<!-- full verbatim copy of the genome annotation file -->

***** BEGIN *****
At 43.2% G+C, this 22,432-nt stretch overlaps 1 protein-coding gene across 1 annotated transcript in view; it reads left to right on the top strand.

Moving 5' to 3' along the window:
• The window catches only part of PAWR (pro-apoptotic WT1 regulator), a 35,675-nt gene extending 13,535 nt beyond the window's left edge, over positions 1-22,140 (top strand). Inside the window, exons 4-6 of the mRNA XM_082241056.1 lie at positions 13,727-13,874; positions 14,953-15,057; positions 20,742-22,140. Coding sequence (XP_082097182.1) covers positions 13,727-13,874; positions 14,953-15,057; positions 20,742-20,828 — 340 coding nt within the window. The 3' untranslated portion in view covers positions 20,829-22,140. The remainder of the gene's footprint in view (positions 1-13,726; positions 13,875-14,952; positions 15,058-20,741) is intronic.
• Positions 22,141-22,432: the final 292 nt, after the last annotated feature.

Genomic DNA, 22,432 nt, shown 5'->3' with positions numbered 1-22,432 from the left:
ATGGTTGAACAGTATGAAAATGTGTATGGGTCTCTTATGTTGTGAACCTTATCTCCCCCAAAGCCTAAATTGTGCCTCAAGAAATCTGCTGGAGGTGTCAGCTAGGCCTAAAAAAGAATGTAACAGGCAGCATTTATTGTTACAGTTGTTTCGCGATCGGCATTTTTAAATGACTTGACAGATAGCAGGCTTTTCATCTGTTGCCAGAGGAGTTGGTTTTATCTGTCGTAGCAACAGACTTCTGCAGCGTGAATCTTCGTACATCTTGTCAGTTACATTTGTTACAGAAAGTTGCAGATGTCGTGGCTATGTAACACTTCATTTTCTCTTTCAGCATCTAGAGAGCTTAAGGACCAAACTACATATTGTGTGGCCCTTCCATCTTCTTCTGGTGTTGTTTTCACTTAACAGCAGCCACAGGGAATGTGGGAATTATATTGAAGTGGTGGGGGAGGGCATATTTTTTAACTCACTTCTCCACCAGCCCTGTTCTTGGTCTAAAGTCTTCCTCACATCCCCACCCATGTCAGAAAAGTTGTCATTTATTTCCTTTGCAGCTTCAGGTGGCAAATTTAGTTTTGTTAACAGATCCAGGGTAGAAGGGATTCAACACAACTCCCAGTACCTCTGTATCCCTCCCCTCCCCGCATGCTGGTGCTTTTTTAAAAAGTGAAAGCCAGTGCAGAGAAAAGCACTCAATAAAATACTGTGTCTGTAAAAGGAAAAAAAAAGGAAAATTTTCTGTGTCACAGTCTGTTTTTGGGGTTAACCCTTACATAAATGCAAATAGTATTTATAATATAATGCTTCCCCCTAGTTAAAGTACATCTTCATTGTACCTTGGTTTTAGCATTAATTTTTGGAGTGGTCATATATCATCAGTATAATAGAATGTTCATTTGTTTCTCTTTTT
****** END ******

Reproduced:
At 43.2% G+C, this 22,432-nt stretch overlaps 1 protein-coding gene across 1 annotated transcript in view; it reads left to right on the top strand.

Moving 5' to 3' along the window:
• The window catches only part of PAWR (pro-apoptotic WT1 regulator), a 35,675-nt gene extending 13,535 nt beyond the window's left edge, over positions 1-22,140 (top strand). Inside the window, exons 4-6 of the mRNA XM_082241056.1 lie at positions 13,727-13,874; positions 14,953-15,057; positions 20,742-22,140. Coding sequence (XP_082097182.1) covers positions 13,727-13,874; positions 14,953-15,057; positions 20,742-20,828 — 340 coding nt within the window. The 3' untranslated portion in view covers positions 20,829-22,140. The remainder of the gene's footprint in view (positions 1-13,726; positions 13,875-14,952; positions 15,058-20,741) is intronic.
• Positions 22,141-22,432: the final 292 nt, after the last annotated feature.

Genomic DNA, 22,432 nt, shown 5'->3' with positions numbered 1-22,432 from the left:
ATGGTTGAACAGTATGAAAATGTGTATGGGTCTCTTATGTTGTGAACCTTATCTCCCCCAAAGCCTAAATTGTGCCTCAAGAAATCTGCTGGAGGTGTCAGCTAGGCCTAAAAAAGAATGTAACAGGCAGCATTTATTGTTACAGTTGTTTCGCGATCGGCATTTTTAAATGACTTGACAGATAGCAGGCTTTTCATCTGTTGCCAGAGGAGTTGGTTTTATCTGTCGTAGCAACAGACTTCTGCAGCGTGAATCTTCGTACATCTTGTCAGTTACATTTGTTACAGAAAGTTGCAGATGTCGTGGCTATGTAACACTTCATTTTCTCTTTCAGCATCTAGAGAGCTTAAGGACCAAACTACATATTGTGTGGCCCTTCCATCTTCTTCTGGTGTTGTTTTCACTTAACAGCAGCCACAGGGAATGTGGGAATTATATTGAAGTGGTGGGGGAGGGCATATTTTTTAACTCACTTCTCCACCAGCCCTGTTCTTGGTCTAAAGTCTTCCTCACATCCCCACCCATGTCAGAAAAGTTGTCATTTATTTCCTTTGCAGCTTCAGGTGGCAAATTTAGTTTTGTTAACAGATCCAGGGTAGAAGGGATTCAACACAACTCCCAGTACCTCTGTATCCCTCCCCTCCCCGCATGCTGGTGCTTTTTTAAAAAGTGAAAGCCAGTGCAGAGAAAAGCACTCAATAAAATACTGTGTCTGTAAAAGGAAAAAAAAAGGAAAATTTTCTGTGTCACAGTCTGTTTTTGGGGTTAACCCTTACATAAATGCAAATAGTATTTATAATATAATGCTTCCCCCTAGTTAAAGTACATCTTCATTGTACCTTGGTTTTAGCATTAATTTTTGGAGTGGTCATATATCATCAGTATAATAGAATGTTCATTTGTTTCTCTTTTT